It’s a funky, fat-looking hatch with its pumped up wheel arches and aggressive front and rear styling. It’s got some real cafe racer appeal – as you’ll see in the video below. The model tested here has the Cup pack which dictates that it comes with a six-speed manual (no auto option in Cup trim), as well as a Torsen limited-slip differential up front, uprated suspension, special lighter Brembo brakes, and (sexier) black wheels.

The Megane is complacent to drive at medium-to-warm speed and can be placed within a 50c coin of where you need it to be if you want to turn up the heat. The steering is sublime, and may even be the best feature of the car. The engine picks up speed from low in the revs and goes on to pull hard all the way through the mid-range and onto a fairly decent top end. I mention in the video review (again, see below) that there’s really not a lot happening up top after 5500-6000rpm, and that it’s better to ride that strong torque curve and upshift early if you’re an eager driver.

Because this is the first hot hatch that features four-wheel steering, this reviewer found it a bit hard to get used to when driving near the limit. After a while you get more confident and really pitch the car into corners, especially when in race mode and under 100km/h. There’s a certain swaying feeling that can be off-putting, but you get to trust it and you end up appreciating the ‘longer-wheelbase feel’ it provides. There is a sense, though, that things do become a little nervous when you’re pushing up near that 90-95 per cent mark. It could’ve been the roads we were on, but there’s something that makes it feel a bit nervous when near the limit (if you’ve driven a Megane RS Cup 280 leave us a comment below of what you think).

The brakes. Oh the brakes. So good. So powerful. We spent most of our time hauling the little French hatch up and down through a valley, and not once did the brakes whinge or complain. Same goes for the engine. Even after repeated full throttle applications (like, lots of them, over and over), the motor continued to pull strong in the summer heat. It’s got a power curve that’s addictive. And depending on which mode you have it in, either Comfort, Normal, Sport, or Race, the car will behave accordingly in every way. Speaking of Race mode, the best 0-100km/h time we could get was 5.72 seconds.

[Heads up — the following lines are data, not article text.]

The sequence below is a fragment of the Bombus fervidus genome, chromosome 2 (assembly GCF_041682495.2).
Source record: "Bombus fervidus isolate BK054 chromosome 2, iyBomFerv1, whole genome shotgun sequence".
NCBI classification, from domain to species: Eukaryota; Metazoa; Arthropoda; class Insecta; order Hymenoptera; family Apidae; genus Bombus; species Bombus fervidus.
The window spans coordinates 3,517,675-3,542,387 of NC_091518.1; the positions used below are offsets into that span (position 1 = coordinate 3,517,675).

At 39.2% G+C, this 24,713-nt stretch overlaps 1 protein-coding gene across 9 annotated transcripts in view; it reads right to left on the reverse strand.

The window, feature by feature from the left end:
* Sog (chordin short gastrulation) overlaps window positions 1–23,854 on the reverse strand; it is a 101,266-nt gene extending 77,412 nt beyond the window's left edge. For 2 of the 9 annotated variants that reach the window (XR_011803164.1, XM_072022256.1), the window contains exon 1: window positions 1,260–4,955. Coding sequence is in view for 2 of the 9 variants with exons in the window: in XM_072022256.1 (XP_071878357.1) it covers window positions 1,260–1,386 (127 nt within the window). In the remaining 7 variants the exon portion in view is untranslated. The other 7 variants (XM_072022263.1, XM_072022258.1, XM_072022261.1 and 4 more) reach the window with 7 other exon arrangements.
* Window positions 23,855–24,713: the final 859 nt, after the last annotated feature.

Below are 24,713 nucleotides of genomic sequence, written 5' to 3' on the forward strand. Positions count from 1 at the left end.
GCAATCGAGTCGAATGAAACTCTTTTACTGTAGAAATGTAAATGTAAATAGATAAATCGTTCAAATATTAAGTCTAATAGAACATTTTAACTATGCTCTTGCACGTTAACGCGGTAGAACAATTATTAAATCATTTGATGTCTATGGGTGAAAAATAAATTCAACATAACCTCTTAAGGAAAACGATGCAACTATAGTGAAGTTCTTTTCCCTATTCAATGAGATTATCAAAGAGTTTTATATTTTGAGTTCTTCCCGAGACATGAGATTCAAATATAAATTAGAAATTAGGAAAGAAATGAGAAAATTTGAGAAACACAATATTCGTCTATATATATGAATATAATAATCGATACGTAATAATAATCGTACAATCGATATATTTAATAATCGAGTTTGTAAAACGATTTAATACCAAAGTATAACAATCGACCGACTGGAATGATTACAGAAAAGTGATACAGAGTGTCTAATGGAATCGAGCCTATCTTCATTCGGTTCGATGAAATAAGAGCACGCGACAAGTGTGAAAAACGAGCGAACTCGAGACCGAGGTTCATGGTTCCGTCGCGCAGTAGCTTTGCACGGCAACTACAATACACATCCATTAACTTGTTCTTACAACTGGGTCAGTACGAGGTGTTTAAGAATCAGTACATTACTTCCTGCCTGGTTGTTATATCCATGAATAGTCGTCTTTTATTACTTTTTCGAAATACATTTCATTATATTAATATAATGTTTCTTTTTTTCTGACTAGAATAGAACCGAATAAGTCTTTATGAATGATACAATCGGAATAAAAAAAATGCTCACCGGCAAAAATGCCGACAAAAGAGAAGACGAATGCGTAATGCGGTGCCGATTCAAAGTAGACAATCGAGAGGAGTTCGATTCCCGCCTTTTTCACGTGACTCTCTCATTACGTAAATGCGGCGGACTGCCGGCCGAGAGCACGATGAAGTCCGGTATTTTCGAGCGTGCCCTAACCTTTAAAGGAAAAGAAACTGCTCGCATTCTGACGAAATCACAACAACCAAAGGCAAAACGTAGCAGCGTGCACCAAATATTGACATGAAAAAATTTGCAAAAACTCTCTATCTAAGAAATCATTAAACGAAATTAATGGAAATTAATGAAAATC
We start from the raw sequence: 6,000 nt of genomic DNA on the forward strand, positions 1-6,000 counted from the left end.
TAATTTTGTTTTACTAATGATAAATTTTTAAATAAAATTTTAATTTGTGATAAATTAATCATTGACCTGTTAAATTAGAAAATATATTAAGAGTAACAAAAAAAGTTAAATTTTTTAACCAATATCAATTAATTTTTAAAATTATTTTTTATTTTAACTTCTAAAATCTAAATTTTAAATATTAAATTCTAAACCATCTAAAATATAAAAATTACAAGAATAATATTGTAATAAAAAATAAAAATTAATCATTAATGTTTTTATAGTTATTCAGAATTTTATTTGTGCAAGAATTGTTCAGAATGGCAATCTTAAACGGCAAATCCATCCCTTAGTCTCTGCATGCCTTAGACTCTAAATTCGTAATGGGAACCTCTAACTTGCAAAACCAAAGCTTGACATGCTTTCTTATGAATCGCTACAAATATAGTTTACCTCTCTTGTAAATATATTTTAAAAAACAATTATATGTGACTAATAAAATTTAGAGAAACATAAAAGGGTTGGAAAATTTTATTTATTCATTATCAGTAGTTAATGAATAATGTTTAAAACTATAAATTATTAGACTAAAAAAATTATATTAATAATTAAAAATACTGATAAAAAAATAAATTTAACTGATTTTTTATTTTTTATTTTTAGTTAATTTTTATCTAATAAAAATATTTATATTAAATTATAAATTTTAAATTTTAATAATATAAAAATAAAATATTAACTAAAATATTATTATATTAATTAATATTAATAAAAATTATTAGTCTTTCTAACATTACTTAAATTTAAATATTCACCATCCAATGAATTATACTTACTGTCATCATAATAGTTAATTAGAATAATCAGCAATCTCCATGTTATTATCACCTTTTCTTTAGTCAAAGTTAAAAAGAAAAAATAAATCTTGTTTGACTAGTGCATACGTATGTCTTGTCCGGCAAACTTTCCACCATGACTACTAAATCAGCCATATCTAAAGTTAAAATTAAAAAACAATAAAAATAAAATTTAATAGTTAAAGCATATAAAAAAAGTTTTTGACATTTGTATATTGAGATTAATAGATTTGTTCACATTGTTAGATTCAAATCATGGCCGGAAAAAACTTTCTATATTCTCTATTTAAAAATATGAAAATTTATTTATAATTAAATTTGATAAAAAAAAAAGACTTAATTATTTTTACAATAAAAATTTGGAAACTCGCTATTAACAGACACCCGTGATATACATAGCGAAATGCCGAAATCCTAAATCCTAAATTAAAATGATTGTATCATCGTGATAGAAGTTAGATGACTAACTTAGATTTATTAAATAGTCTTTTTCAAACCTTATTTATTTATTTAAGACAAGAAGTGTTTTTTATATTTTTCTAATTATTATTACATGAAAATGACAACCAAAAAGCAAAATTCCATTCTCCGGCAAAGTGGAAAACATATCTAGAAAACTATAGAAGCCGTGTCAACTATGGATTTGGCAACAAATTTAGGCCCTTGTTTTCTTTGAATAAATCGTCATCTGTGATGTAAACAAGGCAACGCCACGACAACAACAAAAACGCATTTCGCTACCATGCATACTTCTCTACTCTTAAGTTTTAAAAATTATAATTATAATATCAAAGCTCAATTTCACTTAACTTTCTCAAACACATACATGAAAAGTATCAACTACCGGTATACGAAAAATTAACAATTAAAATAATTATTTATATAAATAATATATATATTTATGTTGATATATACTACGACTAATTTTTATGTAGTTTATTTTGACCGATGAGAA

2019 Renault Megane RS Cup 280: Should you buy one?

This is a hard one. This reviewer has the opinion of if you have your heart set on the Renault Megane RS Cup 280, you’ll prob buy it no matter what’s written above. That said, you could do dumber things than choosing this over its competitors. This is a really cool car that gives you a smile every time you hop in. Just about the only thing you won’t smile about is the stupid key that looks like a swollen credit card. Less is more, people.

The Civic Type R comes to mind as the most brutal of the hot hatch scene right now, and the i30 N is right up there for being good at just about everything. The i30 N is probably a better daily than the Megane RS, mainly for its comfort and ergonomics. And the way it sounds. The Megane however feels a bit more radical and raw (albeit without the better-sounding powertrain) when you’re upping the ante.

How does it rate against rivals?
  • Practicality
  • Engine and gearbox
  • Cornering talent
  • Engine sound
  • Value for money

Final word

If you have your heart set on a Megane R.S., go for it. Don’t let us talk you out of it. Do option up for the Cup extras, though, because that front diff is a traction beast.

Josh Bennis

Previous editor of Hot4s Magazine, Fast Fours Magazine and known as JBens ‘maad’ in the world of car festivals, Josh kicked off his love for car journalism some 20 years ago and it’s simply never left. While his real life car collection would suggest he’s all about Australiana, his virtual garage is filled with 911 GT3s, W140 S500s, and V10 BMW M5s. Always up for an adventure or to film a vlog in the back of nowhere, Josh brings enthusiasm and creativity to Driving Enthusiast. He was also a co-founder and contributor of PerformanceDrive.